Greenblatt & Mee’s Cardenio (2008)
I hate being a theatre critic. I don’t know how professionals do it without going mad. I feel the same way about driving in Boston. But, Wednesday, I drove up from NJ to Cambridge’s Loeb Drama Center to see the American Repertory Theater’s première of Stephen Greenblatt and Charles L. Mee’s Cardenio, the third play calling itself
Cardenio I’ve seen in two years.
There is no doubt that Greenblatt and Mee know their Shakespearean devices. Cardenio is full of them, and the AMREP website gleefully offers a commentary page where audience members can list the ones they spotted. Unfortunately, some of these devices are (at least in my opinion) abused. For example, when Shakespeare ends a play with a song, as in Twelfth Night, it is, so to speak, finishing off the package with a pretty bow; when Cardenio ends both acts with a song, it seems more to have been done because the playwrights cannot think of an ending. Similarly, the play demonstrates all too clearly the truth of C. S. Lewis’s observation that Shakespeare’s technique of metaphorical variation, in the wrong hands, quickly degenerates into a mere stylistic tic of cataloging.
There is also a problem at the heart of the play, which is that it has very little to do with the
Cardenio story. Instead, it is (rather slightly) based on the episode of
The One Who Was Too Curious for His Own Good, a tale that is found and read by the
Cardenio characters as an episode within their story, itself an episode within the story of Don Quixote. Lewis Theobald’s 1727 redaction, Double Falshood; or the Distrest Lovers, the only direct evidence we possess of the text of Shakespeare and Fletcher’s Cardenio, has none of this. (One hopes that they have not been led astray by the late Charles Hamilton’s mad identification of Middleton’s The Second Maiden’s Tragedy as the lost Cardenio, for, while its B plot is obviously taken from
The One Who Was Too Curious, it has no narrative DNA from the
Cardenio story at all.)
But Greenblatt and Mee instead make
Cardenio a fictional episode within their version of the
Too Curious tale. Here things become difficult for someone who has done his homework, for the characters cite no other source for their text than Double Falshood (though they never name it, although it is named in the program—incorrectly, as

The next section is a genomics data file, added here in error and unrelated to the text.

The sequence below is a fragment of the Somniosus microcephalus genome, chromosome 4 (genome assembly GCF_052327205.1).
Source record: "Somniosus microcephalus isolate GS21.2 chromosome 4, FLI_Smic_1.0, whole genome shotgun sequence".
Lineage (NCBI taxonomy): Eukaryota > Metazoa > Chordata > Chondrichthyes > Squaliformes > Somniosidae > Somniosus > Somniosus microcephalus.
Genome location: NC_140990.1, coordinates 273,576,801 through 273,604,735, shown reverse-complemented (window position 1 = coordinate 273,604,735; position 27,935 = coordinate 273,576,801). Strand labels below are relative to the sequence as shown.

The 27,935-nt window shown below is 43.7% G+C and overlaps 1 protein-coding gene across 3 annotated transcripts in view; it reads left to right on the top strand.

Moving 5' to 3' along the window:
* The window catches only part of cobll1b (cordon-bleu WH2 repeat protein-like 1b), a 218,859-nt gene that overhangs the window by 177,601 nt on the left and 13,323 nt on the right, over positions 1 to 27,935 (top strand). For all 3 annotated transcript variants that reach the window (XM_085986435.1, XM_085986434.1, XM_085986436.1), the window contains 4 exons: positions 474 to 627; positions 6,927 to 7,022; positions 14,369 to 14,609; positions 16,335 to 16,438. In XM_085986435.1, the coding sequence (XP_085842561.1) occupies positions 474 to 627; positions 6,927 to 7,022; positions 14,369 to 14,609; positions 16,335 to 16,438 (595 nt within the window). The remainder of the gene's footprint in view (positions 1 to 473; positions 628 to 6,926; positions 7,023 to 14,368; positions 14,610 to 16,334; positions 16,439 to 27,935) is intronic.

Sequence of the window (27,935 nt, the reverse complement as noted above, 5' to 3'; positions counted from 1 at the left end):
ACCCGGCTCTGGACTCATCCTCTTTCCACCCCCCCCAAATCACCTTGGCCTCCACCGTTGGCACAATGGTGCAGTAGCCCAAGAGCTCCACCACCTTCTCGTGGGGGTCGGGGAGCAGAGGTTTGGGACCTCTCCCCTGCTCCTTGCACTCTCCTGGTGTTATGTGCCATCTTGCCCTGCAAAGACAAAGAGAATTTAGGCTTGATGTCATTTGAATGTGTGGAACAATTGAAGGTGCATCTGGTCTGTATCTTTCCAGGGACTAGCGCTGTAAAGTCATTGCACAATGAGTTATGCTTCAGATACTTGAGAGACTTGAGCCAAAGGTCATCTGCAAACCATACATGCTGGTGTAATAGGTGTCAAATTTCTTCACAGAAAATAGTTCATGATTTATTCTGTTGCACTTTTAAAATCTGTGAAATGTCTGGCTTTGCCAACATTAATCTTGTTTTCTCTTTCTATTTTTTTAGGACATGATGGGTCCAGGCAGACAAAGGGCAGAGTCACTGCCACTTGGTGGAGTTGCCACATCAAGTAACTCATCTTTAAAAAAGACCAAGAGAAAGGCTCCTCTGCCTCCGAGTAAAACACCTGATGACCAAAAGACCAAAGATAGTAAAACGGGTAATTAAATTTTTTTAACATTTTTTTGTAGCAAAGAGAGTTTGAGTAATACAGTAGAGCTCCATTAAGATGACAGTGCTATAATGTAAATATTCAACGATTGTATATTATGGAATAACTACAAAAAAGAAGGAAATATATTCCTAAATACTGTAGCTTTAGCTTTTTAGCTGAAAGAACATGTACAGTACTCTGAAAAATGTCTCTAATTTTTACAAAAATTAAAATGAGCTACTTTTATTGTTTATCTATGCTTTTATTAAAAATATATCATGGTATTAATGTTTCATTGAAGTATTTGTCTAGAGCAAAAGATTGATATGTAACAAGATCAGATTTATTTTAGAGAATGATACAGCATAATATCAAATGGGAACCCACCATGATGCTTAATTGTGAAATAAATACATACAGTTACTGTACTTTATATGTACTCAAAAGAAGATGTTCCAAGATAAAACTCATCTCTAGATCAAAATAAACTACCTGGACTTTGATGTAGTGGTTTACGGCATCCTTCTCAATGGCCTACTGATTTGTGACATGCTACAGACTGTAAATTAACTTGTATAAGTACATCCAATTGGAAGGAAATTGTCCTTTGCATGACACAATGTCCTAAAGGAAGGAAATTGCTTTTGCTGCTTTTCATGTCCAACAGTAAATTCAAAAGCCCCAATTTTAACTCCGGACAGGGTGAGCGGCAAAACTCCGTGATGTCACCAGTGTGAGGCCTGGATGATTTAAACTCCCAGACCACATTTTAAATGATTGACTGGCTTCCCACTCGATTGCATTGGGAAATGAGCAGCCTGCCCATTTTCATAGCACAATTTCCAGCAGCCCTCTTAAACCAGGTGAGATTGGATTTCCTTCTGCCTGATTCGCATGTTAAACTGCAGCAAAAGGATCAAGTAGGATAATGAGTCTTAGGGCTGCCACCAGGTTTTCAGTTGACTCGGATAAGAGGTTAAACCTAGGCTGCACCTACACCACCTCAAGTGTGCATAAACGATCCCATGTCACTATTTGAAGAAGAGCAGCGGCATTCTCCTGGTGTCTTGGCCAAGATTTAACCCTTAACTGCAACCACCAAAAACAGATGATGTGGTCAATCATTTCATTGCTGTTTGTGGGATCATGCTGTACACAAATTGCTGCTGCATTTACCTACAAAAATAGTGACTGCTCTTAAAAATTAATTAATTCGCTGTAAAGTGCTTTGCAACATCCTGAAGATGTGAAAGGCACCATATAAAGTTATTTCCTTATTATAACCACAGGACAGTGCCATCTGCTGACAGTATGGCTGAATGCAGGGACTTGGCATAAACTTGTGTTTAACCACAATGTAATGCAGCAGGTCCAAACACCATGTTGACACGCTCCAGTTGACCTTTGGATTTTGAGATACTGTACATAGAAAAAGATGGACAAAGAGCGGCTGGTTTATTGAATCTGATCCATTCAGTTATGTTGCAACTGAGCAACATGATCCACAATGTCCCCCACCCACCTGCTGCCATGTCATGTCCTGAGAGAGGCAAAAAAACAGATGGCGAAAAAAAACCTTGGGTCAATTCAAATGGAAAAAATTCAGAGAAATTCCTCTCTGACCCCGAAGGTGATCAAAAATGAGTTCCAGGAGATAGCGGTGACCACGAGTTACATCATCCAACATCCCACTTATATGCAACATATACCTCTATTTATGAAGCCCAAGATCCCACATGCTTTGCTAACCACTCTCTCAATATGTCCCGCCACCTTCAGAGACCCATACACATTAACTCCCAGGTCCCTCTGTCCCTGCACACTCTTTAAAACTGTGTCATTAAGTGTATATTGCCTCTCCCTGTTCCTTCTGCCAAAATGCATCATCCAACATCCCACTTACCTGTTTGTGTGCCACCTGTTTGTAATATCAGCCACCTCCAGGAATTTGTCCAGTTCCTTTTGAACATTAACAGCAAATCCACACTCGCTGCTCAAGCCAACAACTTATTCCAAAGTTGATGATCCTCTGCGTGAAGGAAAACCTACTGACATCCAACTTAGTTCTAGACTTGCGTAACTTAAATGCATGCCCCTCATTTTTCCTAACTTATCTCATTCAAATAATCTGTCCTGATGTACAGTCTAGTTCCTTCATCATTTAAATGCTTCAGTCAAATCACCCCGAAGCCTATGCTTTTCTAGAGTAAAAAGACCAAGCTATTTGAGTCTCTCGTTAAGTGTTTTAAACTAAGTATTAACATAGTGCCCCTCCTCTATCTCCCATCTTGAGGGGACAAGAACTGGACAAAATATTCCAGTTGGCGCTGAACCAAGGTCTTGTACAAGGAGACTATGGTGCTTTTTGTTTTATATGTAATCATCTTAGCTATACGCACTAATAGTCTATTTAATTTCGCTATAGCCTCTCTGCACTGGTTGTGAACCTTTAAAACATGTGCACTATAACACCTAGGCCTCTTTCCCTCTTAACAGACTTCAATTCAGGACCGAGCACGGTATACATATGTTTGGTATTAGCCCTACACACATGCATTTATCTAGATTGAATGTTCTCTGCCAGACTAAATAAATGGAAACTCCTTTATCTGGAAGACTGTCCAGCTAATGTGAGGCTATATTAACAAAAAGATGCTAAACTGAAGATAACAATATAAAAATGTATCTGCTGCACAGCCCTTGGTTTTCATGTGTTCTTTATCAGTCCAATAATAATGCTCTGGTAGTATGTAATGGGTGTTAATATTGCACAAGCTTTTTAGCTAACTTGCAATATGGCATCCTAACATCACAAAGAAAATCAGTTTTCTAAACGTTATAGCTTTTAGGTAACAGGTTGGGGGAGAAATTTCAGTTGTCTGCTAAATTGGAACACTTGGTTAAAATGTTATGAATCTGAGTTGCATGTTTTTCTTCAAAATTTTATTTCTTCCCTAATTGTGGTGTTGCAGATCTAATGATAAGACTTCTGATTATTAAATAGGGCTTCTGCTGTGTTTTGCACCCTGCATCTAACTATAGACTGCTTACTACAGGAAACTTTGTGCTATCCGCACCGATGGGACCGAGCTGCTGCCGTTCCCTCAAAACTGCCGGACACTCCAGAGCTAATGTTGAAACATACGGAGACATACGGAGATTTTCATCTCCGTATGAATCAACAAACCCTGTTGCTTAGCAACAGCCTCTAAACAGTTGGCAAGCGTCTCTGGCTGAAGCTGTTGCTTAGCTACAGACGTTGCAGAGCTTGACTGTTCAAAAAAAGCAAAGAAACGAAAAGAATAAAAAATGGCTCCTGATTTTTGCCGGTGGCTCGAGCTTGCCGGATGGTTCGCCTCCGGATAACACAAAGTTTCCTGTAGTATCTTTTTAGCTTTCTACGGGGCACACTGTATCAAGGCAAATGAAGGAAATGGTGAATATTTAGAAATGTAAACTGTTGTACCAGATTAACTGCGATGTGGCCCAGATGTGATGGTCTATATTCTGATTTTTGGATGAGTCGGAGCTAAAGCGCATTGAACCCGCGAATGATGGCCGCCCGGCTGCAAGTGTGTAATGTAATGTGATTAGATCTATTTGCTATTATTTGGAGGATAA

The Double Falsehood), and they never express anything but contempt and suspicion toward Theobald (whom they also never name), though their text is clearly based on Theobald’s, although the characters’ names are changed back to Cervantes’ names, and there is further dialog in obvious imitation of Shakespeare, though it is never explained where these additional lines are supposed to have come from. In addition, the cast of the play within a play (we never see more than a few odd lines of it) is wildly inappropriate to do
Double Falshood with. (There are far too many women, and yet we are told that the second ingenue must be played by a man for lack of an actress.) On the whole, this entire aspect made me feel like Norris Lacy watching
The DaVinci Code.
No doubt part of the problem is that Professor Greenblatt, at least, did not set out to write a play—not even a closet drama—but rather a piece of laboratory equipment for his new discipline,
[cultural] mobility studies. It would be easy here to say that he has succeeded, but I wonder whether he actually has. When tracing how stories run from culture to culture, is it wise to use a story that has laid a goose egg (the reviews of
Cardenio in performance were generally damning) in what is, whether we like it or not, the dominant culture of the planet? (I waive the further problem of it being also the culture of the experimenter.) I do believe that what he is attempting is a worthy extension to scholarship, and no doubt I, as a scholar, albeit an amateur one, specializing in
Double Falshood, am ill-chosen to address the question.
I hate being a theater critic.